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Intelligence bill bolsters warrantless spying on U.S. citizens

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House of Representatives

IAA 2015 is “one of the most egregious sections of law I’ve encountered during my time as a representative,” wrote Rep. Justin Amash.

WASHINGTON, D.C. –- With virtually no warning or debate, the Intelligence Authorization Act for 2015 (H.R. 4681) was rushed to the House floor and passed, containing a dangerous section which, for the first time, statutorily authorizes spying on U.S. citizens without legal process.

Representative Justin Amash (R-MI) made a hastened effort to draw attention to the disturbing bill, only hours before the vote was scheduled. If not for Amash’s efforts, the bill would have passed on a “voice vote” — meaning no record would be kept of which Congressmen supported it. Rep. Amash explained in a press release on social media:

“When I learned that the Intelligence Authorization Act for FY 2015 was being rushed to the floor for a vote—with little debate and only a voice vote expected (i.e., simply declared “passed” with almost nobody in the room) — I asked my legislative staff to quickly review the bill for unusual language. What they discovered is one of the most egregious sections of law I’ve encountered during my time as a representative: It grants the executive branch virtually unlimited access to the communications of every American.” — Rep. Justin Amash (R-MI)

Section 309 contains the language which civil libertarians found disturbing. Rep. Amash rushed out a “Dear Colleague” letter to every member of congress, urging each to vote “NO” on H.R. 4681.

Dear Colleague:

The intelligence reauthorization bill, which the House will vote on today, contains a troubling new provision that for the first time statutorily authorizes spying on U.S. citizens without legal process.

Last night, the Senate passed an amended version of the intelligence reauthorization bill with a new Sec. 309 — one the House never has considered. Sec. 309 authorizes “the acquisition, retention, and dissemination” of nonpublic communications, including those to and from U.S. persons. The section contemplates that those private communications of Americans, obtained without a court order, may be transferred to domestic law enforcement for criminal investigations.

To be clear, Sec. 309 provides the first statutory authority for the acquisition, retention, and dissemination of U.S. persons’ private communications obtained without legal process such as a court order or a subpoena. The administration currently may conduct such surveillance under a claim of executive authority, such as E.O. 12333. However, Congress never has approved of using executive authority in that way to capture and use Americans’ private telephone records, electronic communications, or cloud data.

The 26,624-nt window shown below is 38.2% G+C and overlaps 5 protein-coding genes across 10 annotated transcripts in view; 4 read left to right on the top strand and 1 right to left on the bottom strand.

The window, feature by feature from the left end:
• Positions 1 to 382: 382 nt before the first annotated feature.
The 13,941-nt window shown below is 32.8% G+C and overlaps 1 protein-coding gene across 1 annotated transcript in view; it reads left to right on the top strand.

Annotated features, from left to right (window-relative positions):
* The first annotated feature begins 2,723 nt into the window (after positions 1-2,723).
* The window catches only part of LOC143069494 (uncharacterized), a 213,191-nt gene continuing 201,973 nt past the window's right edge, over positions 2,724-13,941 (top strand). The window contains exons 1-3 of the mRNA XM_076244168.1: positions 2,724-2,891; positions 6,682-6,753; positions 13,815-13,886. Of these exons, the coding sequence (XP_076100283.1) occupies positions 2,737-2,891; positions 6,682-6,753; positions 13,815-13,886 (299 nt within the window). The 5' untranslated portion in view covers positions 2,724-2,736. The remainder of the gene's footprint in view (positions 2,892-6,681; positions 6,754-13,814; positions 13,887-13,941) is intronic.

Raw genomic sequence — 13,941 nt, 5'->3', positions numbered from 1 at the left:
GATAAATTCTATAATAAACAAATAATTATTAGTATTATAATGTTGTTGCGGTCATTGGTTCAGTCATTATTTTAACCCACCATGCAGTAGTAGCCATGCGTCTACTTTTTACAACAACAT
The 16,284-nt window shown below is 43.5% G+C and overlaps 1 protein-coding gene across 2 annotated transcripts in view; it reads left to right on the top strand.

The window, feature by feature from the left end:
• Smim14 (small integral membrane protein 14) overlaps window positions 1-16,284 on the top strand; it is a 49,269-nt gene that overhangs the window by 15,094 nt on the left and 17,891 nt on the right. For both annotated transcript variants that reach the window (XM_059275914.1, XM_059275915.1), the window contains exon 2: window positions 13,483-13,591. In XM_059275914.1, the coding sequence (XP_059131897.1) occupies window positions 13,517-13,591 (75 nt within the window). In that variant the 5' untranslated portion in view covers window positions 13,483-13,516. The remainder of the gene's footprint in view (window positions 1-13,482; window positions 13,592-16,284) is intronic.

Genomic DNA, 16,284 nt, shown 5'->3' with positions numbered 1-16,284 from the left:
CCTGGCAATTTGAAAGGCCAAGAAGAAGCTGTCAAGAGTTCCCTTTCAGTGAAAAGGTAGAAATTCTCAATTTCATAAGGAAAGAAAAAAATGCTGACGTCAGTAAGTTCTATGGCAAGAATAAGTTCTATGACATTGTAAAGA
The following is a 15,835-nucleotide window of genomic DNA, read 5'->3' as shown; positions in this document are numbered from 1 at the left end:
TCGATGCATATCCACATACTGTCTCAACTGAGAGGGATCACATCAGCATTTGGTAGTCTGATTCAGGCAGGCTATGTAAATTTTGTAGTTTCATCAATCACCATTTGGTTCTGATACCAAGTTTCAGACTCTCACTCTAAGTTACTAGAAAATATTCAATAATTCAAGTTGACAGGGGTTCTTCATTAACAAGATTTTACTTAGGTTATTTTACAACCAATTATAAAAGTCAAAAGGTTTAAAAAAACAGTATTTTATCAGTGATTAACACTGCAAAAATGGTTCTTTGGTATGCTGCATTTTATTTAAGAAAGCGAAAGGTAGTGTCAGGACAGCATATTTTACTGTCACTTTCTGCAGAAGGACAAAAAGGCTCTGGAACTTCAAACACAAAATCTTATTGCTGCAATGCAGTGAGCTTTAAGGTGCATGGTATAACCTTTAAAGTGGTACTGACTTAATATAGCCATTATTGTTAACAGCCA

Supporters of Sec. 309 claim that the provision actually reins in the executive branch’s power to retain Americans’ private communications. It is true that Sec. 309 includes exceedingly weak limits on the executive’s retention of Americans’ communications. With many exceptions, the provision requires the executive to dispose of Americans’ communications within five years of acquiring them — although, as HPSCI admits, the executive branch already follows procedures along these lines.

In exchange for the data retention requirements that the executive already follows, Sec. 309 provides a novel statutory basis for the executive branch’s capture and use of Americans’ private communications. The Senate inserted the provision into the intelligence reauthorization bill late last night. That is no way for Congress to address the sensitive, private information of our constituents—especially when we are asked to expand our government’s surveillance powers.

Explained another way, this bill allows information gathered via warrantless federal surveillance to be transferred to local law enforcement for criminal investigations without any type of court order, subpoena or warrant. As pointed out above, this is a drastic change in the nature of the law.

As Police State USA has previously explained, tips gathered from NSA-style spying are considered illegitimate in court. Enforcers had to lie and create a “parallel construction” of the investigation using legitimate means in order to proceed with prosecution. Not even the judges and prosecutors knew about the secret investigations of the defendants.

The Intelligence Authorization Act apparently codifies this practice and makes it the norm in law enforcement.

Unfortunately, on December 10th, 2014, the 47-page intelligence bill passed, 325-100. However, since Rep. Amash requested a roll-call vote, we know the names those who backed it.

ROLL CALL VOTE: H.R. 4681: Intelligence Authorization Act for Fiscal Year 2015

The measure already passed the U.S. Senate by unanimous consent on December 9th, and is now on its way to the White House, where President Obama is expected to sign it.

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